The world’s biggest country, in a magazine. Since 1956.
By Martin Sixsmith (Overlook, $37.95)
You would think there was not much need for yet another history of Russia. Think again.
Sixsmith turns his journalist’s eye on the full span of Russian history and delivers an immensely entertaining and readable tome. The work is enriched by his deep and long-term involvement in the country as a BBC reporter (we find out he was, among other things, with General Gromov and the last Soviet convey to leave Afghanistan, and with Sinyavsky after Daniel’s funeral) and even the earlier sections of the book are made lively by his intermixing of historical narrative with personal visits to the sites where important events took place.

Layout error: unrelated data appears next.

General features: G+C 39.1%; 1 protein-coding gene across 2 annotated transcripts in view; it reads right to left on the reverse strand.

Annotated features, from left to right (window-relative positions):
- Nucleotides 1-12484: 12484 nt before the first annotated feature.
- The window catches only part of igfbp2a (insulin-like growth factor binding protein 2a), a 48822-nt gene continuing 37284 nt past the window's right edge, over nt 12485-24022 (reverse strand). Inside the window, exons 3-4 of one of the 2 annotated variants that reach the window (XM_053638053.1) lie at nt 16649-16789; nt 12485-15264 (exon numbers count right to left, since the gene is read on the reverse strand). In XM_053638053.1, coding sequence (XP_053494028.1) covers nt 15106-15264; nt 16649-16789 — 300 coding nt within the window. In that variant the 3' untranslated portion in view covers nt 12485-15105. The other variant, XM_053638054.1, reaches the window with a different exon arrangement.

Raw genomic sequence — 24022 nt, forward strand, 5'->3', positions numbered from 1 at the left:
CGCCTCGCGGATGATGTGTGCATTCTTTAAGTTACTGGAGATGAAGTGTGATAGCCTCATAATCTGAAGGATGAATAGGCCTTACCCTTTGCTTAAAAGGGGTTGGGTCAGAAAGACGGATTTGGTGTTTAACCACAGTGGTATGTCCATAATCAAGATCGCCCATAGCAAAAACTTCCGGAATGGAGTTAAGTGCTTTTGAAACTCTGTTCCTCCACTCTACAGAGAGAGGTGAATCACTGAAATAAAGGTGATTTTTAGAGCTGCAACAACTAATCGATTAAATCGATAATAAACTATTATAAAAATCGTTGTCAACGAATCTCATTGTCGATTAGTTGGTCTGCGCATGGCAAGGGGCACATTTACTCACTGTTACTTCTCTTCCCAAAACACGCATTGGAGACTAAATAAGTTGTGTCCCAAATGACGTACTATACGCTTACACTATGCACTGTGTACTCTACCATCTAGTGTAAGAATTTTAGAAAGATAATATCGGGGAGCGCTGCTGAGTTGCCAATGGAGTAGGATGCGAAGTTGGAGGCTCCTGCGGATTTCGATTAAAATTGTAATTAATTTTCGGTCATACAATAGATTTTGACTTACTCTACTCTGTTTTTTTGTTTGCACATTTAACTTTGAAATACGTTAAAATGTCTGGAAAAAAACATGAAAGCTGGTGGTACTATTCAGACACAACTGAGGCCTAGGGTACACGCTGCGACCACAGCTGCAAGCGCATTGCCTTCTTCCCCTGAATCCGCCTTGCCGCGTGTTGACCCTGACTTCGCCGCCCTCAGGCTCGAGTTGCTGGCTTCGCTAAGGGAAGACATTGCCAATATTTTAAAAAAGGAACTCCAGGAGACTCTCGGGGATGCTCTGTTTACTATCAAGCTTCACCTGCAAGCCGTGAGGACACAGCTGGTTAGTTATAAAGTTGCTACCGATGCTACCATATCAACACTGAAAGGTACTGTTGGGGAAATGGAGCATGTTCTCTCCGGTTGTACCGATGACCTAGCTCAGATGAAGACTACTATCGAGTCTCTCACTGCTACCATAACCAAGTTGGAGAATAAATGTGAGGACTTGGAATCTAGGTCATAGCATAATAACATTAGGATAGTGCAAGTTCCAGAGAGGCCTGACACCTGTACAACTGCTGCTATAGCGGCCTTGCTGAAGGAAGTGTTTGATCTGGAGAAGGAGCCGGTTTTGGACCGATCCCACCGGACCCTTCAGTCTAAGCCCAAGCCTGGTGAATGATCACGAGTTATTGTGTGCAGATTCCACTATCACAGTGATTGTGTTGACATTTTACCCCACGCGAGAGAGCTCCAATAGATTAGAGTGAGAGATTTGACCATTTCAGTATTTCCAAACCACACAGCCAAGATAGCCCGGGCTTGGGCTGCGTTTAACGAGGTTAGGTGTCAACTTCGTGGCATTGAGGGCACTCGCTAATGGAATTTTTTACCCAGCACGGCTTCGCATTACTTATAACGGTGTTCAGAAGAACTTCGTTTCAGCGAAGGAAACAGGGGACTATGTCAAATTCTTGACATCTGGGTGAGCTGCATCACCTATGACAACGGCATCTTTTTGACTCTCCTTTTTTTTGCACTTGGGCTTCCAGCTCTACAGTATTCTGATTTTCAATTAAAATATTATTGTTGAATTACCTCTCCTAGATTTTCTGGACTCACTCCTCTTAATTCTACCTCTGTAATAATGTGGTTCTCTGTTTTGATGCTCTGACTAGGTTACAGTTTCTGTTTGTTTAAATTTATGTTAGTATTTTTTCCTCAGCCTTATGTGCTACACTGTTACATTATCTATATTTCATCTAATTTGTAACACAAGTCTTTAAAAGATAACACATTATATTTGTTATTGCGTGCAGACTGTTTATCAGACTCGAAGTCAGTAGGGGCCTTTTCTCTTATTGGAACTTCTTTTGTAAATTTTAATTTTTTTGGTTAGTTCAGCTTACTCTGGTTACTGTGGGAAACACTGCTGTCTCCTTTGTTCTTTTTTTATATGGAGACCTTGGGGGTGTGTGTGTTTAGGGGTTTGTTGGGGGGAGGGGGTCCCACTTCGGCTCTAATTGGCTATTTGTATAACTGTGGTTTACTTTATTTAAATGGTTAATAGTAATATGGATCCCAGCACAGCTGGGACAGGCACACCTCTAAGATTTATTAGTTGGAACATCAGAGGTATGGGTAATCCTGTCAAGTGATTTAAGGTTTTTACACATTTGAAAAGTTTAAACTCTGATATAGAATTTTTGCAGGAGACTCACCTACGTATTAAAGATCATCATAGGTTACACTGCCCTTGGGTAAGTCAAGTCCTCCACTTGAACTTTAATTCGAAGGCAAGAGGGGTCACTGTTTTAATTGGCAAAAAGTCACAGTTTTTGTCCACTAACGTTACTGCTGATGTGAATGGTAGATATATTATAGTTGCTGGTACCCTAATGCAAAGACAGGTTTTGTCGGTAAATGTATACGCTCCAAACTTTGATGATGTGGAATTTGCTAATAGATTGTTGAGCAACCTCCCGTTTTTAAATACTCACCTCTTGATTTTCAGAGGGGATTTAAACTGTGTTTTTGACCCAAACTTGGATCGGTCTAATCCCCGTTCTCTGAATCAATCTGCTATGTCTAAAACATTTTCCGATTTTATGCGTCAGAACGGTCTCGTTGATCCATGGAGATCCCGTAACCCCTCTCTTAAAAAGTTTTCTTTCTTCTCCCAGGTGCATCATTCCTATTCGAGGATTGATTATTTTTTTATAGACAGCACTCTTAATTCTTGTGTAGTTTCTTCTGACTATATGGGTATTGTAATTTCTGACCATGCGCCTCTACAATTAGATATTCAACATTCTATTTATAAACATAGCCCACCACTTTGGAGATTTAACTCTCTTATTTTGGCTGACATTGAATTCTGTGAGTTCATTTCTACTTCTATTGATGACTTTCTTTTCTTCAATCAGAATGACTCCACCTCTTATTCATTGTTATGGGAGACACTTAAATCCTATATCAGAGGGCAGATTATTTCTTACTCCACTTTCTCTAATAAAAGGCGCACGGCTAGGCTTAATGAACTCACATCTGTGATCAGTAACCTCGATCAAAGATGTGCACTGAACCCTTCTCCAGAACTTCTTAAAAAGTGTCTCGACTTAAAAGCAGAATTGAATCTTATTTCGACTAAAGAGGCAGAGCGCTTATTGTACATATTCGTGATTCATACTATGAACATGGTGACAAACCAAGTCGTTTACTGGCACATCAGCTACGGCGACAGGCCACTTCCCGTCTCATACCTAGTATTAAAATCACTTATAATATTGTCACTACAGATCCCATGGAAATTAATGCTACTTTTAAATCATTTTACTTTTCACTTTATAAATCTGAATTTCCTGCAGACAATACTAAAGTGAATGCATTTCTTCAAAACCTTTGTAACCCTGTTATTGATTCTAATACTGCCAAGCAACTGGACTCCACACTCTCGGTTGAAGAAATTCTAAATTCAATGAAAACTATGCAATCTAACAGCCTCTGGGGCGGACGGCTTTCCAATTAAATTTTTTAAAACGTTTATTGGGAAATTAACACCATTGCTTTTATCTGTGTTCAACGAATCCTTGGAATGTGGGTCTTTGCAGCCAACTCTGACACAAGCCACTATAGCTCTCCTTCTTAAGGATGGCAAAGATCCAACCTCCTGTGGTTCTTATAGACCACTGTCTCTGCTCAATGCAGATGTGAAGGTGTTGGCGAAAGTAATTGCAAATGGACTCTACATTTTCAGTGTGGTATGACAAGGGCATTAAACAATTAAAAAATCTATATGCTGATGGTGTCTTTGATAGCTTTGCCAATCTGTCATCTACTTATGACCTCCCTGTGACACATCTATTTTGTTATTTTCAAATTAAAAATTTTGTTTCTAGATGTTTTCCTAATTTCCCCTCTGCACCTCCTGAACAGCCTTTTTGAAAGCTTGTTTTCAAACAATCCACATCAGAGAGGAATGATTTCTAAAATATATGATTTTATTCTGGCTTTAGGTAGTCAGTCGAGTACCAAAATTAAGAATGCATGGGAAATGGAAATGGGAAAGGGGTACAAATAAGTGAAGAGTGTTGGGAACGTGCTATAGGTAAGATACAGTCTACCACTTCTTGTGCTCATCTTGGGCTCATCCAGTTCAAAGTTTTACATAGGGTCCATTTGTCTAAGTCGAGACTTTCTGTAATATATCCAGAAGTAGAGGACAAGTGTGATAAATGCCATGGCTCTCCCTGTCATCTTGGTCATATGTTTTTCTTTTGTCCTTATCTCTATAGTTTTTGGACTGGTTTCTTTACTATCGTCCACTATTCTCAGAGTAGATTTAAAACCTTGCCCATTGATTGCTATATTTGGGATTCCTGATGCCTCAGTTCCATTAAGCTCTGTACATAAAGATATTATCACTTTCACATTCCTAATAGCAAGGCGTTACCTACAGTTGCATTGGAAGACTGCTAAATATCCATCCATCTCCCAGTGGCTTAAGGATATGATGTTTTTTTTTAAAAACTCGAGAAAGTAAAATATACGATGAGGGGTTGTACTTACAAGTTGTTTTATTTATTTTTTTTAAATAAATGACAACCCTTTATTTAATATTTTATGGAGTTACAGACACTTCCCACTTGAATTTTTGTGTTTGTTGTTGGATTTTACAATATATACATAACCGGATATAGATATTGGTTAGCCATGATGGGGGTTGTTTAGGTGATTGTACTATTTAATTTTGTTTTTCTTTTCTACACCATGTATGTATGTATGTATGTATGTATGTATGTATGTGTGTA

The chapters are short and dense, yet thorough enough for the general reader. Throughout, Sixsmith continually returns to the theme of Russia’s millennial struggle between autocracy and democracy, a struggle which recent events shows continues unabated.
Reviewed in Russian Life: Mar/Apr 2012